In 2021, a cold snap left parts of the city without power, further exacerbating the existing issues. Residents long familiar with these challenges have made do as best they can, boiling water, storing it in bathtubs, rationing bottles of water, and sometimes relying on public facilities for water needs.
A 2020 report from the Environmental Protection Agency highlighted the major issues in Jackson’s water system, including failure to replace lead pipes, inadequate staffing and faulty monitoring equipment.
In this latest water crisis, grassroots groups, largely made up of Jackson residents, have stepped up to meet the community’s needs by distributing hundreds of cases of bottled water and other supplies. Groups such as Operation Good, Cooperation Jackson, the Immigrant Alliance for Justice & Equity of Mississippi, and many others have worked tirelessly in recent weeks to provide clean water to residents.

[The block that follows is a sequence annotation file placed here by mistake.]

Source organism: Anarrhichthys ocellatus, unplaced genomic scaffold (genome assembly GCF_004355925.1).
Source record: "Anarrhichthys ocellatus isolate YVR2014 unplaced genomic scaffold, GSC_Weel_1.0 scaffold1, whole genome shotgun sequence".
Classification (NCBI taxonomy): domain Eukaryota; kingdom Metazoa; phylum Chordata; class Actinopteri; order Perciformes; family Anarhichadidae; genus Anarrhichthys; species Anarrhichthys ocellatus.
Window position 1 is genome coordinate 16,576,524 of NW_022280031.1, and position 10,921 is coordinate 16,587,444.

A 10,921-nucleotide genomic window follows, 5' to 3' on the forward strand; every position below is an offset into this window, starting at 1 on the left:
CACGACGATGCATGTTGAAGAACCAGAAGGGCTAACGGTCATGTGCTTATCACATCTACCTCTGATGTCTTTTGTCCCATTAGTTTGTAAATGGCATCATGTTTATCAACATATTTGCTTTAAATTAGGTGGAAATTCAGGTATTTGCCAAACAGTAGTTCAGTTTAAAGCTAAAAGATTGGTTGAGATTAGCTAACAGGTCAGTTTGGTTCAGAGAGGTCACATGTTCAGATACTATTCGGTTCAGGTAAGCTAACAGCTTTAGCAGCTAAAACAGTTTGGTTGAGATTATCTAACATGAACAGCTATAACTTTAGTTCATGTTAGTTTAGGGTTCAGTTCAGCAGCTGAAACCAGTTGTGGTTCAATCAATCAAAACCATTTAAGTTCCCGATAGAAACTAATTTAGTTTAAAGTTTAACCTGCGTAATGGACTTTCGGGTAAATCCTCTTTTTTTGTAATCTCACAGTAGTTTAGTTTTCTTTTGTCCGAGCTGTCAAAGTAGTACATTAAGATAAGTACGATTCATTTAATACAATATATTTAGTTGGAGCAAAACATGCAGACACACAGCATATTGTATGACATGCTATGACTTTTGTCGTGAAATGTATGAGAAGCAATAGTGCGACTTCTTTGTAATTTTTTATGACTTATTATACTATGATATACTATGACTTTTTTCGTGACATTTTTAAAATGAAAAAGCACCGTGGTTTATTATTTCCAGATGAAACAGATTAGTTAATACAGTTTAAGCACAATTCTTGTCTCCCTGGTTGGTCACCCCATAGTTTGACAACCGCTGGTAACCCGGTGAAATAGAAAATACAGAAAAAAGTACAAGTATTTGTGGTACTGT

“This started around the beginning of August, and we persevered through that and delivered water to schools,” Womack said of Operation Good. “Now, it’s been more hectic, and a lot of citizens need water, not just the schools. The urgency of needing drinking water is there, panic has kicked in slightly. We’ve been able to buy water and keep citizens in our area supplied. We’ve been unified in this time of need.”
Womack estimates Operation Good has given out more than 700 cases of water to Jackson residents in a single day. He said the work of the organizations has helped to somewhat ease the crisis, but there is still an atmosphere of “panic” in the city of 150,000 residents, nearly 83% of them Black.